Traditional Japanese Sushi

Traditional SushiMenu

Traditional sushi dining is a culinary adventure steeped in tradition and subject to it’s own particular rules of etiquette. However, these rules should only be taken as general guidelines and never detract from the interactive experience and camaraderie the diner can establish with the Itamae. Reasonably good manners and a normal amount of politeness are all that’s required to insure a fun and rewarding meal. The intent is to maximize your understanding and enjoyment of this true art form and insure your dining pleasure. You will find Mitsu-san very attentive and accommodating, always ready to offer suggestions and eager to display his extensive skills. For a truly enjoyable meal, place yourself totally in Mitsu’s capable hands (omakase) and let him prepare one of his specialties such as Toro Tataki Sashimi or Kobe Beef Tataki. He will always try to accommodate your palate and prepare what he feels will be most satisfying.

The finest and freshest ingredients are meticulously prepared and elegantly presented in a manner that will please the most discriminating palate and will be a revelation to the uninitiated. Kanda does not offer special rolls, soy paper or other unathentic items found at less genuine sushi bars. Even the quality of our seaweed, one of the fastest and easiest ways to judge the quality of a sushi bar, is crunchy to the bite yet will melt away softly in your mouth. Irashai mase!

 

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Traditional Sushi Etiquette Guide

You will be offered a hot towel (oshibori) as the Japanese do not use lap napkins as a rule. The hot towel is used to cleanse the hands (not the face!) during the eating experience. Try to fold it back neatly the way it was offered to you before returning it.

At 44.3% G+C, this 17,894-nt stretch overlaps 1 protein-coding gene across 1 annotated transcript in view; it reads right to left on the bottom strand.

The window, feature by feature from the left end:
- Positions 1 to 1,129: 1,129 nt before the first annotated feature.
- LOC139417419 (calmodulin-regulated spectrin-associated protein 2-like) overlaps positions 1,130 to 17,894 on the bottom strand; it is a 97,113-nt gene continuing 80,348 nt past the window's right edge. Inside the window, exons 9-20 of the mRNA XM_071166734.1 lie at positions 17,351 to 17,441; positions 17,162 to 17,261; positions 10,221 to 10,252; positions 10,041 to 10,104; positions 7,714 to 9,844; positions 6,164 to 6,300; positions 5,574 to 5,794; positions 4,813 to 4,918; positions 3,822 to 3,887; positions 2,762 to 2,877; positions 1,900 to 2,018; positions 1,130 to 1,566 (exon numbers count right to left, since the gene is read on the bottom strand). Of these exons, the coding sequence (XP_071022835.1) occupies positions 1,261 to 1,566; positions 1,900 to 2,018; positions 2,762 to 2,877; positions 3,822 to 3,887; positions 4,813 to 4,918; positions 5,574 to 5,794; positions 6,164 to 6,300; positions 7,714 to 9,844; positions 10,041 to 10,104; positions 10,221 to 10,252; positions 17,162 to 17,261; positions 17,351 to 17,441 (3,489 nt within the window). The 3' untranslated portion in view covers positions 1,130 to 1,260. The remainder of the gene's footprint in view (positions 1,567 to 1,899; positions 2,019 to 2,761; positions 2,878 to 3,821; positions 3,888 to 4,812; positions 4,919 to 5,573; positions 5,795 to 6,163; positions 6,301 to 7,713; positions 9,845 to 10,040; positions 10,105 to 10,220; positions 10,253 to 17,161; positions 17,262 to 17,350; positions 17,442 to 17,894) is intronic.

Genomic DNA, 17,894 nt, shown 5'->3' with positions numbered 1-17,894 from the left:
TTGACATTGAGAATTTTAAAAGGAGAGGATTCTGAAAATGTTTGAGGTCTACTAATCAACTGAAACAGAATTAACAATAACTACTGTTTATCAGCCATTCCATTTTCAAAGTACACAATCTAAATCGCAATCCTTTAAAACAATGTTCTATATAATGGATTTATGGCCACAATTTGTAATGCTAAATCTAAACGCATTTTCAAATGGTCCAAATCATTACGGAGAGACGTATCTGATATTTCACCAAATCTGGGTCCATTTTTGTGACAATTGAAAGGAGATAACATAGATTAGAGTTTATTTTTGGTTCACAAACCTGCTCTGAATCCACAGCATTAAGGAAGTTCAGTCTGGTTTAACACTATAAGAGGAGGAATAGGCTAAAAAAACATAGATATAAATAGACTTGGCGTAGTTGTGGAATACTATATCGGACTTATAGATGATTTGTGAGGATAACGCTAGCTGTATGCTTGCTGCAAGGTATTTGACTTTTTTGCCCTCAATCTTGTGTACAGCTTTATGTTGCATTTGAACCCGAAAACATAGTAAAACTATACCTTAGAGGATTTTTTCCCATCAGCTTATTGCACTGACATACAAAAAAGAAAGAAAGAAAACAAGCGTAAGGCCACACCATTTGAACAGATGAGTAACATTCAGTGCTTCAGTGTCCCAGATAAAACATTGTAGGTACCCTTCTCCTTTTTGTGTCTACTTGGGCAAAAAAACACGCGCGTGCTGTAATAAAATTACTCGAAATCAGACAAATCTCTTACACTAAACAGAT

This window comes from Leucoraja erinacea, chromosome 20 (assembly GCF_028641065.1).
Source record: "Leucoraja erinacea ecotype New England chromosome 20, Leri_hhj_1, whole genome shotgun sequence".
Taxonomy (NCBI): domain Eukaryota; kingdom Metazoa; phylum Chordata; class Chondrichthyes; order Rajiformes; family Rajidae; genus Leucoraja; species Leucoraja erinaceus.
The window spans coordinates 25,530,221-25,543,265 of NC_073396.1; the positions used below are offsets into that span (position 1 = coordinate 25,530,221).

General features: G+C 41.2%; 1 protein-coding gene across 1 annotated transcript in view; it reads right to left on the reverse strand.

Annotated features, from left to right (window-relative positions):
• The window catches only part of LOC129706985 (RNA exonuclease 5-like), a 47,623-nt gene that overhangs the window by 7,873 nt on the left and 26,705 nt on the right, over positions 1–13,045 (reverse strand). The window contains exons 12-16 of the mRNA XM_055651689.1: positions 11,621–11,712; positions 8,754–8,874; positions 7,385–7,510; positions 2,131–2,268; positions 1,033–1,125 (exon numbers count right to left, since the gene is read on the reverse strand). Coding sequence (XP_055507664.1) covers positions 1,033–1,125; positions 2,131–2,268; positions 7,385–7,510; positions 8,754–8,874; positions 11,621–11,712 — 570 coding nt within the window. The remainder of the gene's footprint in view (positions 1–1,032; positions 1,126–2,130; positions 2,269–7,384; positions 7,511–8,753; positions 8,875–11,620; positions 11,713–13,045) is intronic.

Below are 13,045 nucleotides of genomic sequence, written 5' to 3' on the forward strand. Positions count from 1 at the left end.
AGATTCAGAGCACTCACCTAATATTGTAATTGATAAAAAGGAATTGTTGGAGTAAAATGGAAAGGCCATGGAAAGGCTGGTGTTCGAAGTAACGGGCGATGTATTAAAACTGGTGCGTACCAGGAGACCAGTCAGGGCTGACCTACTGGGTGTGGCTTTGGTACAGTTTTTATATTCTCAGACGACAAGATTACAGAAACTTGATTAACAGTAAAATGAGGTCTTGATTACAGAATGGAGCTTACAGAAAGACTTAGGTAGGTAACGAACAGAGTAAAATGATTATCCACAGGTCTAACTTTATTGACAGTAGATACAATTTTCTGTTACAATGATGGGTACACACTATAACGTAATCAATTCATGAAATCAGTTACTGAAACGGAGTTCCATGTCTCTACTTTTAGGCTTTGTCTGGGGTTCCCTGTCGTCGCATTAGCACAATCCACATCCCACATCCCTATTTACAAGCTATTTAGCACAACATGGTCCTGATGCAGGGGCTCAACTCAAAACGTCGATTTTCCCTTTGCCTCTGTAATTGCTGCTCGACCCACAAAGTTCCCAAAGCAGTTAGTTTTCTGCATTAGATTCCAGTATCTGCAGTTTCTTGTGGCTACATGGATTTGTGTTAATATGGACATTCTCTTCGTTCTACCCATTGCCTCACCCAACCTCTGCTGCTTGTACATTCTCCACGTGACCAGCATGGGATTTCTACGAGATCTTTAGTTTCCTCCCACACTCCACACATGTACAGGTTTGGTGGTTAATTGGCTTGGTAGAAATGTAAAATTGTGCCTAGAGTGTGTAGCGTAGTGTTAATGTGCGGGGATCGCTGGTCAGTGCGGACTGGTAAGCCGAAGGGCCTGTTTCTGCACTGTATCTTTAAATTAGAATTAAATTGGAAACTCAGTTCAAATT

When using chopsticks, it is impolite to rattle the sticks together but it is OK to remove excess bamboo by slicking. When not in use they should be placed parallel to yourself on the holder (if there is one) or on the shoyu dish. They should also be placed there when finished with your meal.

When seated at the sushi bar, you typically only order sushi or sashimi from the Itamae. Drinks, miso soup or other nonfish items are usually ordered from the waitress or waiter. Never be afraid to ask the Itamae if he would recommend something in particular and be sure to check the special board. While virtually everything should be fresh, some items may be particularly good that day or seasonal. If the pace isn’t too hectic, the Itamae will usually appreciate your interest and you will be rewarded with the best fish of the day.

Sashimi is traditionally ordered first due to its more delicate flavor and should always be eaten with chopsticks. Follow this with sushi and enjoy the delectable contrast of temperatures between the fish and rice. It’s OK to eat sushi with your hands and this often makes it more manageable.

 
 

Soy sauce is the Japanese equivalent of salt and should only be used as a subtle enhancement to the faire. Be sure to dip only the fish portion in the soy as the rice will absorb far too much liquid and you’ll wind up with a big mess, not to mention overpowering the natural flavor of the fish.

Wasabi is a potent Japanese horseradish similar to mustard. It should be used sparingly to enhance the flavor of sashimi but never mixed into the soy. Many sushi dishes include what the Itamae considers the proper amount, but adding a little more to your taste is perfectly acceptable.

Use the ginger to cleanse the palette between different tastes (not with the fish), like sorbet.

Always bear in mind that the Itamae can be very busy. He is the artist in residence and wants to devote his complete attention to each dish. If he’s able, feel free to strike up a conversation as it will be appreciated as a pleasant diversion and having a good rapport with your favorite sushi chef is always a good thing. He will learn to know your tastes and what to suggest, and obtaining the status of a regular will enhance each visit.

Be aware of your tastes and limits. Never openly disparage an item you don’t like and never leave food on your plate as this is considered impolite. While any restaurant would be glad to sell you more food, it’s preferable to eat everything and enjoy what you eat. And most of all, just have fun!

 

 

 

 

 

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3637 E. Thousand Oaks Blvd Thousand Oaks, CA 91362 (805) 230-0101
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